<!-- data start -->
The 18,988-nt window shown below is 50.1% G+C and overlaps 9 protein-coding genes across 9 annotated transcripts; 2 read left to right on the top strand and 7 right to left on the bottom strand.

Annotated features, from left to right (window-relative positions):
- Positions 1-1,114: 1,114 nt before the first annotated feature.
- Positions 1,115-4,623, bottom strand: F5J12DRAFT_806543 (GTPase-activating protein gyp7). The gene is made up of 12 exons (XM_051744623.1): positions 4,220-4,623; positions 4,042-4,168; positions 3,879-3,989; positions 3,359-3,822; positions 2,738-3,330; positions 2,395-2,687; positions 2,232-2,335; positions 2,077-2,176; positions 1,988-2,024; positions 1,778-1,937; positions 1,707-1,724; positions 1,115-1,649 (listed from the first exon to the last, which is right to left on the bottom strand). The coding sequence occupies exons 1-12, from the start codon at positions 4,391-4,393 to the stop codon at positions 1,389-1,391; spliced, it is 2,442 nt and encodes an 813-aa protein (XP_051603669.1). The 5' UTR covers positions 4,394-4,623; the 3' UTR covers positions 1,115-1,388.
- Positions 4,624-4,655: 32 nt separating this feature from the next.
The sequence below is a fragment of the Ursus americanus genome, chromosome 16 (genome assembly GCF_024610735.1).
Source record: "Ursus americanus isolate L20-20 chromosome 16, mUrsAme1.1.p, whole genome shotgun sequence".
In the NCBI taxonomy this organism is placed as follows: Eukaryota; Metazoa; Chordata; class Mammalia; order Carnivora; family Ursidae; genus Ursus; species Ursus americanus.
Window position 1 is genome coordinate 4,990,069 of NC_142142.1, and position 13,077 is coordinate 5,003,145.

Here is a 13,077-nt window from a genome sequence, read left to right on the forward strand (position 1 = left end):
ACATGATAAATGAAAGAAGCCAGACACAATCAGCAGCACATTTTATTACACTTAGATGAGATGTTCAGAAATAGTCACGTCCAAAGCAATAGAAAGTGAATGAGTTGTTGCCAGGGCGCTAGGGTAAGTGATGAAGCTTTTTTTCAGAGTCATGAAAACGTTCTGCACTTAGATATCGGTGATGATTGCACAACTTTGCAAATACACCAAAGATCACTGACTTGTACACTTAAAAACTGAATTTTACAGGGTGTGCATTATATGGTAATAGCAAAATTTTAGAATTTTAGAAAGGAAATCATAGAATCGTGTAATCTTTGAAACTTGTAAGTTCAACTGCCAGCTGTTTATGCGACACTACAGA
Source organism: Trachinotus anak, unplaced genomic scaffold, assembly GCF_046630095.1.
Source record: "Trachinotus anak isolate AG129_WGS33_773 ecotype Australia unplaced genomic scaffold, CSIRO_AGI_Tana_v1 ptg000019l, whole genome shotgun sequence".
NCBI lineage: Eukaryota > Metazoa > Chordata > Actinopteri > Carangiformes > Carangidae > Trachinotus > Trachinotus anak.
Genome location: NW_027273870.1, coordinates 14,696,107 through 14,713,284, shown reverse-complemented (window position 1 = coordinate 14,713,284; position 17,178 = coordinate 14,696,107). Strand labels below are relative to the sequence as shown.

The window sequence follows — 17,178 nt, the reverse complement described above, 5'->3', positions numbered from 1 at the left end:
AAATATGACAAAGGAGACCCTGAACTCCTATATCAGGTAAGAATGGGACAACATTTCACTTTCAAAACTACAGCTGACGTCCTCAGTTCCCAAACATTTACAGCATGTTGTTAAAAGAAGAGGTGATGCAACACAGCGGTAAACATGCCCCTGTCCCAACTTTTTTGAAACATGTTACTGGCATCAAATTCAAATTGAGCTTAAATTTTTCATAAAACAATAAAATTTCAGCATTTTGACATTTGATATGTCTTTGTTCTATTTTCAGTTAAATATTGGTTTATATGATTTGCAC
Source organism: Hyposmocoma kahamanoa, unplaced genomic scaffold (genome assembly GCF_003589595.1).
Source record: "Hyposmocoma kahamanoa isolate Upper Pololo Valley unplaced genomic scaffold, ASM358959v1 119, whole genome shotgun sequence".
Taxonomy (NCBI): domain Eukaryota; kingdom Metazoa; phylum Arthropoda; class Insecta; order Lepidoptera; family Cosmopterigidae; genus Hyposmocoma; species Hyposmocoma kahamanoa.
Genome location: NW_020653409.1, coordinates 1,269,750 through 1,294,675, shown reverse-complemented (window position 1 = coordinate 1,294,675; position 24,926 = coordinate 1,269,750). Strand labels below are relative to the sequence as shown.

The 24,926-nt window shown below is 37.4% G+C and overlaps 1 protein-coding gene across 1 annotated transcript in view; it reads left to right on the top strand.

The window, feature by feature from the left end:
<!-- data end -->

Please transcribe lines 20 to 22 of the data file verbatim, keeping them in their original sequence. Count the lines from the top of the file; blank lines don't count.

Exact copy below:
Taxonomy (NCBI): domain Eukaryota; kingdom Metazoa; phylum Arthropoda; class Insecta; order Lepidoptera; family Cosmopterigidae; genus Hyposmocoma; species Hyposmocoma kahamanoa.
Genome location: NW_020653409.1, coordinates 1,269,750 through 1,294,675, shown reverse-complemented (window position 1 = coordinate 1,294,675; position 24,926 = coordinate 1,269,750). Strand labels below are relative to the sequence as shown.

The 24,926-nt window shown below is 37.4% G+C and overlaps 1 protein-coding gene across 1 annotated transcript in view; it reads left to right on the top strand.